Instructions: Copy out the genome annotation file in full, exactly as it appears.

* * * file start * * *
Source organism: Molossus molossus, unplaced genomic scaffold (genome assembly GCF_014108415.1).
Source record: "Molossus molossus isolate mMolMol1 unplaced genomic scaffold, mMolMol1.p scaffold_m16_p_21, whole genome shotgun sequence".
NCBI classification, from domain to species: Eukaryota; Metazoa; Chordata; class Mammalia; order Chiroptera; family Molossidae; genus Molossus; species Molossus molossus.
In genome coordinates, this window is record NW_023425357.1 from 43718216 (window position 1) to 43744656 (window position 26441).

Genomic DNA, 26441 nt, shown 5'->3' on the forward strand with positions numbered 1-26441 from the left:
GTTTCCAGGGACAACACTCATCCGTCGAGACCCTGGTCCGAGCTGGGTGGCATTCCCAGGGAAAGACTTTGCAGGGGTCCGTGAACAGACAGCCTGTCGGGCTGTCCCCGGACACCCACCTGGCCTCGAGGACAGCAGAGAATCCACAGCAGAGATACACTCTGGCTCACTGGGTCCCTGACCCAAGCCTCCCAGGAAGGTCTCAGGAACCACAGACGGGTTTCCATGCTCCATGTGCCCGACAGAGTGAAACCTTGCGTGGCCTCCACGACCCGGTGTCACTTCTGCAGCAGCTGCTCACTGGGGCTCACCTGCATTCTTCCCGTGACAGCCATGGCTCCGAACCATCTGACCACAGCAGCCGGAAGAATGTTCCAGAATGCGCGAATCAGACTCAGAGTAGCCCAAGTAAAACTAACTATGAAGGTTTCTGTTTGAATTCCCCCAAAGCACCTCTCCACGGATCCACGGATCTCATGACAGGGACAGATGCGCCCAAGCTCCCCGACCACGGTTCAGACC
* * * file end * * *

Source organism: Molossus molossus, unplaced genomic scaffold (genome assembly GCF_014108415.1).
Source record: "Molossus molossus isolate mMolMol1 unplaced genomic scaffold, mMolMol1.p scaffold_m16_p_21, whole genome shotgun sequence".
NCBI classification, from domain to species: Eukaryota; Metazoa; Chordata; class Mammalia; order Chiroptera; family Molossidae; genus Molossus; species Molossus molossus.
In genome coordinates, this window is record NW_023425357.1 from 43718216 (window position 1) to 43744656 (window position 26441).

Genomic DNA, 26441 nt, shown 5'->3' on the forward strand with positions numbered 1-26441 from the left:
GTTTCCAGGGACAACACTCATCCGTCGAGACCCTGGTCCGAGCTGGGTGGCATTCCCAGGGAAAGACTTTGCAGGGGTCCGTGAACAGACAGCCTGTCGGGCTGTCCCCGGACACCCACCTGGCCTCGAGGACAGCAGAGAATCCACAGCAGAGATACACTCTGGCTCACTGGGTCCCTGACCCAAGCCTCCCAGGAAGGTCTCAGGAACCACAGACGGGTTTCCATGCTCCATGTGCCCGACAGAGTGAAACCTTGCGTGGCCTCCACGACCCGGTGTCACTTCTGCAGCAGCTGCTCACTGGGGCTCACCTGCATTCTTCCCGTGACAGCCATGGCTCCGAACCATCTGACCACAGCAGCCGGAAGAATGTTCCAGAATGCGCGAATCAGACTCAGAGTAGCCCAAGTAAAACTAACTATGAAGGTTTCTGTTTGAATTCCCCCAAAGCACCTCTCCACGGATCCACGGATCTCATGACAGGGACAGATGCGCCCAAGCTCCCCGACCACGGTTCAGACC